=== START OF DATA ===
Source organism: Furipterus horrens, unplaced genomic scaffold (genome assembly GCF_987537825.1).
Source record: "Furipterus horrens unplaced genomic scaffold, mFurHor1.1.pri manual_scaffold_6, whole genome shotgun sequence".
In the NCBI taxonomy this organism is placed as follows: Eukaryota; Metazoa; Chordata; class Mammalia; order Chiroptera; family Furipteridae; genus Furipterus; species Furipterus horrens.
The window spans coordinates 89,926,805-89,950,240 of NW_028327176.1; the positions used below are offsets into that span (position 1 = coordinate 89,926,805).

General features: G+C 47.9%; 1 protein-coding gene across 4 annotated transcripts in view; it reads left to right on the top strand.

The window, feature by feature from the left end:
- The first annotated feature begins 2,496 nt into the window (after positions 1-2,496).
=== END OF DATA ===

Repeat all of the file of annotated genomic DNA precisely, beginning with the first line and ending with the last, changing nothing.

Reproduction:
Source organism: Furipterus horrens, unplaced genomic scaffold (genome assembly GCF_987537825.1).
Source record: "Furipterus horrens unplaced genomic scaffold, mFurHor1.1.pri manual_scaffold_6, whole genome shotgun sequence".
In the NCBI taxonomy this organism is placed as follows: Eukaryota; Metazoa; Chordata; class Mammalia; order Chiroptera; family Furipteridae; genus Furipterus; species Furipterus horrens.
The window spans coordinates 89,926,805-89,950,240 of NW_028327176.1; the positions used below are offsets into that span (position 1 = coordinate 89,926,805).

General features: G+C 47.9%; 1 protein-coding gene across 4 annotated transcripts in view; it reads left to right on the top strand.

The window, feature by feature from the left end:
- The first annotated feature begins 2,496 nt into the window (after positions 1-2,496).